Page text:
Then why do French speakers constantly confuse 'look', 'watch' and 'see' when they speak English? I was making a point on the usage of language, not on the efficacy of Duolingo in getting a grammatical point across (and for this purpose, a 'ridiculous' phrase or sentence often gets the point across


https://www.duolingo.com/profile/northernguy

Same reason English speakers take some time to get the difference between regarder and voir straight.


https://www.duolingo.com/profile/northernguy

Speaking only of a visual meaning, you can look without seeing but you can't see without looking.


https://www.duolingo.com/profile/Sitesurf

Yes, you can: you are looking at your computer screen, someone walks by and you see him/her at the periphery of your eye (like a shadow) without looking at that person.


https://www.duolingo.com/profile/ThanKwee

northernguy

Yes, it's difficult to explain. "Look" refers to the hardware (our eyes), whereas "see" refers to the software (our brains). So if our brains are not aware of what we are looking at (directly or peripherally) we don't "see" what we're looking at.


https://www.duolingo.com/profile/ThanKwee

Actually, northernguy is looking at this in a scientific way. When you see something with your peripheral vision, you are looking at it peripherally. If you can see without looking, it would mean that you see things outside the confines of your peripheral vision.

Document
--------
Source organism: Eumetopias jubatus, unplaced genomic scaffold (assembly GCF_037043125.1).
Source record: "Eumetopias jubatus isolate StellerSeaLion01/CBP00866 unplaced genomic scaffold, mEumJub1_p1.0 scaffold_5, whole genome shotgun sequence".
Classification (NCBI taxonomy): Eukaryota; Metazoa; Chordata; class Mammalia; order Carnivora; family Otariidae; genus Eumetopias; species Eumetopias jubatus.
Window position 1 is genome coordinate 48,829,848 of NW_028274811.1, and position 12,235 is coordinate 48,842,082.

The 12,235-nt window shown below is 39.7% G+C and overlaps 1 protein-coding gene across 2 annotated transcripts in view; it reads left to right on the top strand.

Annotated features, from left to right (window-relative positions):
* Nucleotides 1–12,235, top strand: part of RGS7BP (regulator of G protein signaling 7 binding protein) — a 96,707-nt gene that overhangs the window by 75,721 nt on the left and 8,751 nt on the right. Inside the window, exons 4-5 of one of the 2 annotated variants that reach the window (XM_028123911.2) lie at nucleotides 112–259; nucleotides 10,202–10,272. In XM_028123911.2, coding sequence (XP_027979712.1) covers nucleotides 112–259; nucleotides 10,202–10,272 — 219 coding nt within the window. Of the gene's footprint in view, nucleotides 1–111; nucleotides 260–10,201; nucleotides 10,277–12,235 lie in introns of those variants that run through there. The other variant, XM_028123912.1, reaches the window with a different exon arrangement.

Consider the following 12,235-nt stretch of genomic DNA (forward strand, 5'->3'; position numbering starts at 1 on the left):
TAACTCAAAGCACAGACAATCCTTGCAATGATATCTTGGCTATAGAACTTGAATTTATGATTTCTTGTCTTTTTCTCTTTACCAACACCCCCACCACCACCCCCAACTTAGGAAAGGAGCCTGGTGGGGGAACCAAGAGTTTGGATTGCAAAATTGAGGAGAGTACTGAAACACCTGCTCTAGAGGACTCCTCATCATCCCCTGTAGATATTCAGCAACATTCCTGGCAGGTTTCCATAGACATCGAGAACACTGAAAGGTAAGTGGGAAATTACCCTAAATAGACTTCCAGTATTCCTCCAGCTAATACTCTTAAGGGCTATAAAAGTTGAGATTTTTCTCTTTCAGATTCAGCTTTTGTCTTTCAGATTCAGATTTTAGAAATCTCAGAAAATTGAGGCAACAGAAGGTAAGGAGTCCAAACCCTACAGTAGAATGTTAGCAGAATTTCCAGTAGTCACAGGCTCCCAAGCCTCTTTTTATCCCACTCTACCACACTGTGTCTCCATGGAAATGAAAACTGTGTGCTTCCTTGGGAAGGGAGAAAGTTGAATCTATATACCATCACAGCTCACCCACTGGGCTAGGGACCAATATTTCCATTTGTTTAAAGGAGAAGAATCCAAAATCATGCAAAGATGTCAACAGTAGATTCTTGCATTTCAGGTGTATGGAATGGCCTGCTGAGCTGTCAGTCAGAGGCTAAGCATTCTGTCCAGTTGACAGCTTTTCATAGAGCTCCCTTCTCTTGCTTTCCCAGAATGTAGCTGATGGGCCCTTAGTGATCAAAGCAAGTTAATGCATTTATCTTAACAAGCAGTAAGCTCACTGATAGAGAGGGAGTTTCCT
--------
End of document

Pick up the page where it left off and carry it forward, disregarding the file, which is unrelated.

You can look at something (directly or peripherally) without seeing it, but you can't see something without looking at it (directly or peripherally.)


https://www.duolingo.com/profile/northernguy

ThanKwee

Thank you. You took my meaning correctly.


https://www.duolingo.com/profile/dreamingofparis

so then how does one say "I will see it through" - in the context that they have been given a project that they will handle from beginning to end?


https://www.duolingo.com/profile/Sitesurf

"je vais m'en occuper" or "je vais régler ça" or "je gère"...


https://www.duolingo.com/profile/jmm97138

Does this French sentence "Je vois a travers = I see through it" have a different meaning than "I see it through" meaning until it is finished?


https://www.duolingo.com/profile/dreamingofparis

yes. read the thread i posted above to see the translation for "i see it through"


https://www.duolingo.com/profile/ambientpsyche

could you also use it as "je vois à travers la rue" "i see across the street"? ... or does it have to be through/across something transparent?


https://www.duolingo.com/profile/Sitesurf